Boosting international trade
ST. PAUL -- When I became commissioner of the Minnesota Department of Agriculture in 2011, I resolved to continue the good work this agency had been doing with regard to international trade. Like other commissioners before me, I understood that M...
ST. PAUL -- When I became commissioner of the Minnesota Department of Agriculture in 2011, I resolved to continue the good work this agency had been doing with regard to international trade. Like other commissioners before me, I understood that Minnesota's farm and food sector needed to expand its visibility and market share in the fast-growing international markets of Asia and Latin America.
Two years in, I am pleased to say that we are making good progress. New figures from the Minnesota Trade Office show Minnesota exports of agricultural, mining and manufactured products reached a record $5.1 billion in the third quarter of 2012. State exports for the third quarter increased by 1 percent compared with the same period in 2011. This marks the eighth straight quarter of record exports in Minnesota.
MDA's own economic studies show Minnesota's agricultural exports hit a record $6.8 billion last year. This is up 13 percent or about $750 million from the previous year. Agriculture is well-established as Minnesota's second-largest exporting sector, with major markets in China, Mexico, Japan and Canada. Minnesota now ranks sixth among all states in agricultural exports.
These impressive numbers are the result of a lot of hard work by a lot of people, and it all starts with our farmers and agricultural companies. MDA's role is to help the farm and food sector identify and develop market opportunities. This role is especially important in Asia, where cultures place great importance on face-to-face communication, and where government officials are seen as important ambassadors for the private sector. We have taken this role to heart, organizing five major trade missions since the beginning of last year. MDA analyses indicate that every dollar we invest in a trade mission yields $120 for Minnesota's economy.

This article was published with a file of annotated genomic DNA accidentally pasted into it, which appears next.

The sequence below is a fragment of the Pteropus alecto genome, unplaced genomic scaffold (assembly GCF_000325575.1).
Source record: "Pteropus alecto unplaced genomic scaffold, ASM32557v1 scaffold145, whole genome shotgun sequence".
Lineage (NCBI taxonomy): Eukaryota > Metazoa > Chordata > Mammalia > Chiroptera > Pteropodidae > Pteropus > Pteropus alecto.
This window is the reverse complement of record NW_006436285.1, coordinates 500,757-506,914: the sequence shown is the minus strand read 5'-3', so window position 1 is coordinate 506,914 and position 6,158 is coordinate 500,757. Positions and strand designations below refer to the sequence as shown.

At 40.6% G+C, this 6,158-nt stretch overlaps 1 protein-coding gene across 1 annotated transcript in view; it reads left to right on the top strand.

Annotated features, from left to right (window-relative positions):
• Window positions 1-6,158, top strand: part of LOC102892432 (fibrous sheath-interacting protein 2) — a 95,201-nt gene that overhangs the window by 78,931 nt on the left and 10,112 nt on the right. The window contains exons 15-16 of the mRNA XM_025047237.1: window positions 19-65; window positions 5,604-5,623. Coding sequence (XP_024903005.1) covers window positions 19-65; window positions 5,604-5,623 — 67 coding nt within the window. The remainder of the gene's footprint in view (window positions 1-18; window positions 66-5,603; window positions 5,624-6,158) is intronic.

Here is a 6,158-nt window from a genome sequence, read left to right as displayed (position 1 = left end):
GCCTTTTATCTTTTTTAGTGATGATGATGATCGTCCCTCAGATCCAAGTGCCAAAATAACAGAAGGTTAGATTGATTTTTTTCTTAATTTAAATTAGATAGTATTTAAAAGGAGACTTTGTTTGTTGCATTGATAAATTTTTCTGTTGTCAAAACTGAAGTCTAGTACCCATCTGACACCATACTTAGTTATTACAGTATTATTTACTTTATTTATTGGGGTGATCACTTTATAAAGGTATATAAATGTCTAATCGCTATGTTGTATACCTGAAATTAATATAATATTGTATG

Of course, Minnesota isn't the only state pursuing these markets. Every other major ag state is working hard to do the same thing, so we need to keep building on our success if we don't want to be beaten out by those Hawkeyes, Buckeyes or Badgers. A team of MDA staff and others just wrapped up a week-long trade development mission to the Philippines and Indonesia -- two fast-growing nations in southeast Asia that sometimes get overlooked in the face of more prominent markets such as China and India.
I am particularly thankful that Minnesota Gov. Mark Dayton has a clear understanding of the importance of international trade development, and has expressed strong support for our efforts. During the 2012 trade mission to China, Dayton frequently started out meetings by describing all that Minnesota's farm and food sector had to offer. His active support is a vital asset that we will continue to look for opportunities to employ.
We don't know what is in store for 2013 in terms of weather or economics, but I do know Minnesota farmers are in as good a position as any farmers anywhere in the world thanks to their own hard work and the sustained efforts of Minnesota's commodity organizations, ag groups, MDA and other agencies working on their behalf.
Editor's Note: Frederickson is commissioner of the Minnesota Department of Agriculture.